Yep, the Victorians were insane... but not in the way you might think.
My interactive novel Attack of the Clockwork Army is steampunk, and features a family of mad scientists. They don’t think of themselves as mad, and by real-life 1850s standards they barely count as eccentric.
As you may have guessed by the title of this blog entry, it was the Victorians who invented roller skates. Casting an eye over patents of the era feels like reading a particularly ludicrous sci-fi novel. The Victorians invented an enormous and noisy device that (allegedly) automatically brushed down your horse. It featured long, spider-like iron arms and an array of cogs, wheels, belts, and counterweights. Any horse worth its meat would have taken one look and kicked it to pieces.
The Victorians also invented the moustache protector, the steam-powered lawnmower (which weighed over a ton and was remarkably difficult to either steer or brake), and (a personal favourite) the anti-garrotte cravat.
I’m fond of the cravat because it’s linked to my particular area of interest: Australia. When Australian residents managed to put a stop to the convict transports to Australia, Londoners feared that all their home-made criminals would be stuck on their own island, and could attack their own people at any moment.
Perhaps now is a good time to admit that I am, in fact, Australian.
I researched 1800s Australia in preparation for inventing my own steampunk version of that history, and to this day the more I read about the era the more incredulous I become.
Cross-dressing, for example. Australia’s early law enforcement was horrifically corrupt, and that corruption was especially blatant on the goldfields. People flocked to Australia from all over the world, and some became fabulously wealthy. Others were so unsuccessful that they couldn’t even afford to pay for a gold-digging licence. The licences were severely overpriced, and the fees for lack of a licence were even worse.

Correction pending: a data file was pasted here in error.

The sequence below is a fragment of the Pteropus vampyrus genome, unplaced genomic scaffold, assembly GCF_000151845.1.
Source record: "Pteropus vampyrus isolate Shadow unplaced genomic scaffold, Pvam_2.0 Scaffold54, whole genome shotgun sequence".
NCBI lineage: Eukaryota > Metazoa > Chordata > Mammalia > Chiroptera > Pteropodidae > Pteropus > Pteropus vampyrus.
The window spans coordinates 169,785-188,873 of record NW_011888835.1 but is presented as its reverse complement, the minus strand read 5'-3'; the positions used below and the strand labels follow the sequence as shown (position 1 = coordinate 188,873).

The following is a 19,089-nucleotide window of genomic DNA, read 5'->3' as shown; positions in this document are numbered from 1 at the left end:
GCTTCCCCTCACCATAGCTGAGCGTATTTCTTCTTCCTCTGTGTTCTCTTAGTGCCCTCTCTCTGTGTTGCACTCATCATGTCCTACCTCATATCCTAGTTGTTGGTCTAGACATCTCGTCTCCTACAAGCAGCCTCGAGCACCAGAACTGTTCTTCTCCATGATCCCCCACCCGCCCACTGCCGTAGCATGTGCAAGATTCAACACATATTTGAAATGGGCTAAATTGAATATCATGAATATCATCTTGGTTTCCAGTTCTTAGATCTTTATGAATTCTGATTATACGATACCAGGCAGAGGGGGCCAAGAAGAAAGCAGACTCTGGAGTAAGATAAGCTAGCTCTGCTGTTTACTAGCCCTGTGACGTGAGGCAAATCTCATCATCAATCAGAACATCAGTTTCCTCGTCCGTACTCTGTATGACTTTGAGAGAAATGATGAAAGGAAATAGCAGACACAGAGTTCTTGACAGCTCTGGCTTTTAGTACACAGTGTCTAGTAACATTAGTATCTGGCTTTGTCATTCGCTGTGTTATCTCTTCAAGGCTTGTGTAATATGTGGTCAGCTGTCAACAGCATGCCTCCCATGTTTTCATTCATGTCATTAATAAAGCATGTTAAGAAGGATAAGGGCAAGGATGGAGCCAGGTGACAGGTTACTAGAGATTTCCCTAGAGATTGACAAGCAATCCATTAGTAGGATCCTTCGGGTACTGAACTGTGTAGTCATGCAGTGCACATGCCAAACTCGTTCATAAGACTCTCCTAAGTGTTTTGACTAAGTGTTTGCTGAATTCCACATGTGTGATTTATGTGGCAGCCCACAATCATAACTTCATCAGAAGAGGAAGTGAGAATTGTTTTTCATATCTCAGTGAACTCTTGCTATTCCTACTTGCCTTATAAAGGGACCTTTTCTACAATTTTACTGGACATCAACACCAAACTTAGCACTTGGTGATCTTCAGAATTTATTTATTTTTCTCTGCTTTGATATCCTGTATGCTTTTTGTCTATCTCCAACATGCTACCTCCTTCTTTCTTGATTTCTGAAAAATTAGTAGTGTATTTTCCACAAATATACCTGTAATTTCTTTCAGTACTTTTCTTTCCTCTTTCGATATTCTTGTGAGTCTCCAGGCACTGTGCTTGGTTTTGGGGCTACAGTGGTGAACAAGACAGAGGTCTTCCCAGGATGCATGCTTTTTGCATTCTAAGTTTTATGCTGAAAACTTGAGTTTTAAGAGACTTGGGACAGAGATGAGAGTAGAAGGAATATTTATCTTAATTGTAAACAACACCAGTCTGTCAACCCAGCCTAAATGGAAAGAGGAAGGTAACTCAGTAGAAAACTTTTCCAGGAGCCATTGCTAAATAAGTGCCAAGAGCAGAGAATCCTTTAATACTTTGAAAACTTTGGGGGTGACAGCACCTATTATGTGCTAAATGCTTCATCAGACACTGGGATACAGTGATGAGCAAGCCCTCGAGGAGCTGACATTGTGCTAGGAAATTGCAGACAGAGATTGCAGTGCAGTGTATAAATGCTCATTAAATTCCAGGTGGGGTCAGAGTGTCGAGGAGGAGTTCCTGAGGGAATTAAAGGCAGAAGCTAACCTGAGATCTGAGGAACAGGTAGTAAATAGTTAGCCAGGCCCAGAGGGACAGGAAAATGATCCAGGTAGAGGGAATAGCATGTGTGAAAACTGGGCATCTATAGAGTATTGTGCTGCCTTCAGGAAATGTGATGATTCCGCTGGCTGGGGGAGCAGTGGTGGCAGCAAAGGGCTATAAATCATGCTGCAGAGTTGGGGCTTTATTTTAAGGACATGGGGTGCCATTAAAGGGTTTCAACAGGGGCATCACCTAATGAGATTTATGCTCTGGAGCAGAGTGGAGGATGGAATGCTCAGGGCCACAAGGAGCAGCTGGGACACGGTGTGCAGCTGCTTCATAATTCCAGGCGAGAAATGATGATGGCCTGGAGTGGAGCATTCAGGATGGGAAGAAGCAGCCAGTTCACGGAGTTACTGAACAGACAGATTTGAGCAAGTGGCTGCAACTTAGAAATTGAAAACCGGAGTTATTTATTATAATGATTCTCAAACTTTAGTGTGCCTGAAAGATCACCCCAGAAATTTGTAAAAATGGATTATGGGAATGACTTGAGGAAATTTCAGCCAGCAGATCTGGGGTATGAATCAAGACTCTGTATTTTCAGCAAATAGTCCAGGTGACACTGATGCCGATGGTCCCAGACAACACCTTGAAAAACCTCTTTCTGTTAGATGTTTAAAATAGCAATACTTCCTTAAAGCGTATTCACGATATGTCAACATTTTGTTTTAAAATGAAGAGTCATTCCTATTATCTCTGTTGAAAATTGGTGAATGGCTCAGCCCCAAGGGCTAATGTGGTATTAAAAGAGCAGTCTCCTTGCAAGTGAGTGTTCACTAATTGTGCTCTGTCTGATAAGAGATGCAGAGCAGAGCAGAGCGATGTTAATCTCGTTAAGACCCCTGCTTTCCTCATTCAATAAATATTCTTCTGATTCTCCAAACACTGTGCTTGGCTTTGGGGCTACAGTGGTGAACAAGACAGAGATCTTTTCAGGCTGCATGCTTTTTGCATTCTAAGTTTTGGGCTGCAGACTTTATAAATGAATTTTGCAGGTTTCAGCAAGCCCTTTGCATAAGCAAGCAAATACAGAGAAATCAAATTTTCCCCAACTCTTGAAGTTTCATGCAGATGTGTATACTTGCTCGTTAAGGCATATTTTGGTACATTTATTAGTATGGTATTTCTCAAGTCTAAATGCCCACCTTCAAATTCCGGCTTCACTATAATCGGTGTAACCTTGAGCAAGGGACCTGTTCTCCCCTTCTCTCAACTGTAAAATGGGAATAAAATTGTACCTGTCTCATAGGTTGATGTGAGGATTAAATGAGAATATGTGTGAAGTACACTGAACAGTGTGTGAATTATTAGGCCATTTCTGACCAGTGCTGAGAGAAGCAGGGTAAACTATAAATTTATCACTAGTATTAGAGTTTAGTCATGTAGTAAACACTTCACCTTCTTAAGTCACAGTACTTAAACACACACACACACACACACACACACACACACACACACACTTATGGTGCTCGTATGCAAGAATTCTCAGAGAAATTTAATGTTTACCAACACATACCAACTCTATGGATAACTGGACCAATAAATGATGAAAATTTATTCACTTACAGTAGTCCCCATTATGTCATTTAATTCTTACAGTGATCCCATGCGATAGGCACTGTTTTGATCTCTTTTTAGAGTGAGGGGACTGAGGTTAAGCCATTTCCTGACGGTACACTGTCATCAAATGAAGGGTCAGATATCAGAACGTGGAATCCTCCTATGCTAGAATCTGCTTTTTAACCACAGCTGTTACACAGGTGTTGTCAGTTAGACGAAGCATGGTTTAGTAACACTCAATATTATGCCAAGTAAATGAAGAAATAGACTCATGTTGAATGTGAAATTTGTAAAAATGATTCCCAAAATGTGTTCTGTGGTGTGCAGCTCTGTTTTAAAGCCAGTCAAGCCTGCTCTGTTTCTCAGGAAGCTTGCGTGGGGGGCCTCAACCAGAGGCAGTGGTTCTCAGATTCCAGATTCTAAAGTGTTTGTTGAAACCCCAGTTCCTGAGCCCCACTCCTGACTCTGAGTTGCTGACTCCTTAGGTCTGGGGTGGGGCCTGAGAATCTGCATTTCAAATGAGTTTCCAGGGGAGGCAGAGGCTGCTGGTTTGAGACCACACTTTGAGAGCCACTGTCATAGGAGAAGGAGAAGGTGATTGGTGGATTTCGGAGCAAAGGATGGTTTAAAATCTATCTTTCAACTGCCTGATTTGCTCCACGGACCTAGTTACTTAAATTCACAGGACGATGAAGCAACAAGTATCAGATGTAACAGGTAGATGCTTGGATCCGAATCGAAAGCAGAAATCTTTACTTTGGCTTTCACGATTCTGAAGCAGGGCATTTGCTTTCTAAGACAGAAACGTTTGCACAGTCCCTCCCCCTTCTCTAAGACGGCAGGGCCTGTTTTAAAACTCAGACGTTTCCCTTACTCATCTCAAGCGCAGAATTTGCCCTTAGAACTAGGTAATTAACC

And that, dear reader, is why scores of tough colonial men would greet the local lawmen dressed in full female regalia, and claim that their “brother” or “husband” was elsewhere – “and he has the licence of course, officer.” It is frankly unbelievable that this worked, but it did.
And then we come to the Bentley family. Mr Bentley owned the Eureka Hotel on the Ballarat goldfields. He was good friends with powerful British men (including the magistrate), and was wealthy. One night when a drunken digger yelled to be let into the hotel for a few more drinks, Bentley refused.
From there the story gets murky, and the true events are still being argued over today. One thing is clear: the digger was dead by morning.
According to the small amount of evidence available, Bentley either did the murder or knew who did, but he was not convicted by his powerful friend. It looked like he’d get away with it. Some eyewitnesses said he followed the digger that night and killed him. One eyewitness report actually implies that his pregnant wife did the deed. (Never, ever mess with a pregnant woman.)
The simmering anger on the goldfields soon exploded, and Bentley’s hotel was burned down. For reasons that have never been fully explained, Bentley fled the scene alone on a borrowed horse... wearing a dress.
So if you think steampunk cross-dressing is unlikely, think again. And next time someone on roller skates nearly knocks you over, just be glad they’re not insisting you wear a corset and crinolines every day.
My interactive steampunk novel, Attack of the Clockwork Army is set in Australia. You can choose to be male or female, gay or straight, black or white. You can even choose to fight for the British, or not to fight at all.
The book is available as a Choose Your Own Adventure-style app for your device on Amazon, Apple, Android, and Chrome. You can also buy it directly from the publisher (an easy way to buy and read it on your computer).
The app stores list it as “free, with in-app purchases”. What this actually means is that the beginning is free, and then you pay $5 (once!) to read the rest.